Imagine for a moment you work for a large online retailer specialising in household goods. One morning, the head of marketing comes to you and says “I’ve had this great idea we’re going to send discount vouchers to anyone who’s changed their address in the past 3 months; people who’ve recently moved are more likely to be buying new furniture. Could you retrieve a list of all these customers?” You explain to him your systems only store a customers current address and doesn’t record when it was last changed, a new feature is added to the backlog and the head of marketing leaves a little disappointed.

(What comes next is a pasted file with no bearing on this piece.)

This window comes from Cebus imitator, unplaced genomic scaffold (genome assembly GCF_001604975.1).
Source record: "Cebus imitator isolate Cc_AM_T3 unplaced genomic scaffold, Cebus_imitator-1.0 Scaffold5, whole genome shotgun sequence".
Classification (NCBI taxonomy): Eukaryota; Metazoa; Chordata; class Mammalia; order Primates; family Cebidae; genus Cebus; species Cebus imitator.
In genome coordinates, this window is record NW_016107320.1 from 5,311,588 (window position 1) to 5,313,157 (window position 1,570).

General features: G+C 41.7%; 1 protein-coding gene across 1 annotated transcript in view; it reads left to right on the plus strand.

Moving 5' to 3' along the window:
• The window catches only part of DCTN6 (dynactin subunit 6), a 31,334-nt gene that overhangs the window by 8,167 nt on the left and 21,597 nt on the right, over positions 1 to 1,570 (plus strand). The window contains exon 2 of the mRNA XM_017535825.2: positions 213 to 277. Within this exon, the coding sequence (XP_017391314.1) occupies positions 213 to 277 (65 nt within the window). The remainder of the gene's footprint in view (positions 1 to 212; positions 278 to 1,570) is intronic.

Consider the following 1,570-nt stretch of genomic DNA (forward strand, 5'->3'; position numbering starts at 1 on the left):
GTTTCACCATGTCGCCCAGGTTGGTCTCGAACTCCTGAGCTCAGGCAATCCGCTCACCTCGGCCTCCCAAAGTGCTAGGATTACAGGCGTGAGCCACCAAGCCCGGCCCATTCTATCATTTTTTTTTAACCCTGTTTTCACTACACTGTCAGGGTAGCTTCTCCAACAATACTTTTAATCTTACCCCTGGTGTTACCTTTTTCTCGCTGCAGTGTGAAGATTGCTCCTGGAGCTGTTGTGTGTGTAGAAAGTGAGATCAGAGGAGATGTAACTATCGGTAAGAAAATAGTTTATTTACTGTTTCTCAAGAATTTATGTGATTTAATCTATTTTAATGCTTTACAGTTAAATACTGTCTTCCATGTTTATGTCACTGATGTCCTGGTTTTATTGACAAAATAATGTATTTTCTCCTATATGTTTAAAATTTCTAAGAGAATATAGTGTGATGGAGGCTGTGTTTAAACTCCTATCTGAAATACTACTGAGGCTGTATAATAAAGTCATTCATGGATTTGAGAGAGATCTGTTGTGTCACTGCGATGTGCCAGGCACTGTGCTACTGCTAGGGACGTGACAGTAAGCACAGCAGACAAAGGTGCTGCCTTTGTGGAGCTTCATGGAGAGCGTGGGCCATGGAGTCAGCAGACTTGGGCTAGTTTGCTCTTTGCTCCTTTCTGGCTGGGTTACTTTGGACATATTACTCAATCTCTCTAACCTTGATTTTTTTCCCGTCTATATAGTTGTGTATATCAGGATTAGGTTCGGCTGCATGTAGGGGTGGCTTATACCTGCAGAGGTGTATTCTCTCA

What if you could build a system which was able to answer this kind of question without knowing it up front? A possible solution is to use event sourcing, being able to go back to any previous state of your data is just one advantage of using event sourcing in your application. Event sourcing is a total paradigm shift from the more traditional model of storing an application’s current state and can appear to be a very unnatural way to think about and build a system. In this talk I’m going to show you examples of why event sourcing can be a superior model and cover some implementation considerations.